Saintemarie’s chocolate showpiece showcased some serious skills, yet he also chose to use a technique that had the judges raising their eyebrows. He laughed as he recounted the moment, “The judges were looking at me like, ‘Hmmm. No. Really? You’re using balloons?!’ And I just nodded at them, Yeah, balloons!”
On the evening of the closing day of the trials, after each exhausted yet exuberant competitor had thoroughly scrubbed down and packed up their work space, they all headed to the Amway Grand Plaza for the award ceremony. With everyone in the room collectively holding their breath, Olivier Saintemarie was selected for chocolate and Nicolas Chevrieux clinched the sugar spot. On stage, they join the only Team USA member who did not have to compete for his spot, Victor Dagatan, the ice sculptor who had already been a part of Team USA just this year, and whose ice sculpture won him Best in Competition in Lyon.
Following the awards ceremony, Team President Gilles Renusson, a man who works tirelessly to create and maintain Team USA, spoke confidently of the 2019 Team. “We know this time we can make the podium, and even make gold. On top of our talented team members, we have an excellent coach in Laurent Branlard, who has more competition experience – both as a coach and as a team member - than just about anybody. So it’s going to be a well-trained team of highly skilled and motivated pastry chefs!”
After returning from the competition myself, I circled back with Olivier and Nicolas to chat about their wins, and I also spoke with their young student assistants about their once-in-a-lifetime experience.
Madeline Hamacher assisted Olivier Saintemarie, a daunting task she’ll never forget, but one she spoke of with excitement. “I tried to prepare myself for anything and everything! When we started I was completely overwhelmed, I was worried I may do something that would jeopardize chef Olivier’s chance. But then I was just so focused on doing anything he needed me to do.” Madeline explained how she tried to anticipate Olivier’s needs, and recounted with great pleasure that, “A few times I had exactly what he needed in my hand so there was this flawless transition of him reaching out and grabbing it, and it felt really cool!”
Heather Stadt, who assisted Nicolas Chevrieux, felt just as nervous as her classmate Madeline, telling me, “We had no idea what exactly we’d be doing, so that’s probably what made us most nervous. But chef Gilles kept telling us he picked the right students, so that made us feel more confident.” One main lesson chef Gilles teaches all his students really resonated at the trials, “He’s always telling us to get out of our comfort zone!”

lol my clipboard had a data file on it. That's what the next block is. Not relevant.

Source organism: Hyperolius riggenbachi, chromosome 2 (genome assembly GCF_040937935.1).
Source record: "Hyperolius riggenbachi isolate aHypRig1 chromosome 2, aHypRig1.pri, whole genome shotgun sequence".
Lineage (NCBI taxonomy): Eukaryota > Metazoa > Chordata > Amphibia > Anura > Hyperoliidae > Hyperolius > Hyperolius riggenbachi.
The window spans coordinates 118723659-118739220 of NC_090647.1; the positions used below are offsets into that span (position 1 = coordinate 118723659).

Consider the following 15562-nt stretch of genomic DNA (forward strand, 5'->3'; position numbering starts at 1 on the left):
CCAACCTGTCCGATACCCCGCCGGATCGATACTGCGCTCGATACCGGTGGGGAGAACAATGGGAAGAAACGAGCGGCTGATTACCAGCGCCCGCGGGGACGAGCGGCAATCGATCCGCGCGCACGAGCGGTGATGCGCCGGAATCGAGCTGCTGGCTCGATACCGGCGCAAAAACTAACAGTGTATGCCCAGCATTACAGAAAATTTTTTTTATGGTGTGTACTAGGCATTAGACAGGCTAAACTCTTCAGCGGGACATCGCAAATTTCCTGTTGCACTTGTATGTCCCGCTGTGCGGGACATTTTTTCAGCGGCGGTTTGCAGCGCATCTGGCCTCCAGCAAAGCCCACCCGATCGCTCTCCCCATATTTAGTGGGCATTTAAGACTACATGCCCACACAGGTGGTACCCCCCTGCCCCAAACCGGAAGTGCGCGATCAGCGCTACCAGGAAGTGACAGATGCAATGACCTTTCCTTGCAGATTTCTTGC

Having been home a few days when I spoke with both winners, they had a chance to decompress and let it sink in. Saintemarie said “When I got back home that’s when I started to really realize…Oh yeah, this is going to be a lot of work! So this is what I’ve got booked for the next year and a half. Vacation? No, practice. Go out with friends? No, practice. It’s exciting, but scary at the same time!” Yet, the position is one of great honor. “Going to France to represent the USA is great! I became a US citizen a couple years ago, so for me this is very special.”
For Nicolas Chevrieux, the selection was also very special, having been to Lyon as a spectator for the past seven Coupe du Monde competitions. “When I was young and just starting I really looked to what people were doing, especially what the best chefs were doing, and this competition was it. Pretty much every one I go to Lyon, so to be selected is really cool, really crazy!” He also went on to talk about the hard work ahead, and like Saintemarie, Chevrieux is all in, “No vacation, definitely, and I already cut my time off during the week. We’re going there to win gold!”
Saintemarie and Chevrieux spoke as if they relish the life-sacrificing work that’s only just begun, they want the gold medal in 2019, something Team USA has done only once in what will be thirty years of the Coupe du Monde de la Pâtisserie. Knowing well what it takes to go gold, Coupe du Monde founder Gabriel Paillasson said to Olivier and Nicolas after the award ceremony, “Congratulations, you won here… but you lose your liberty!”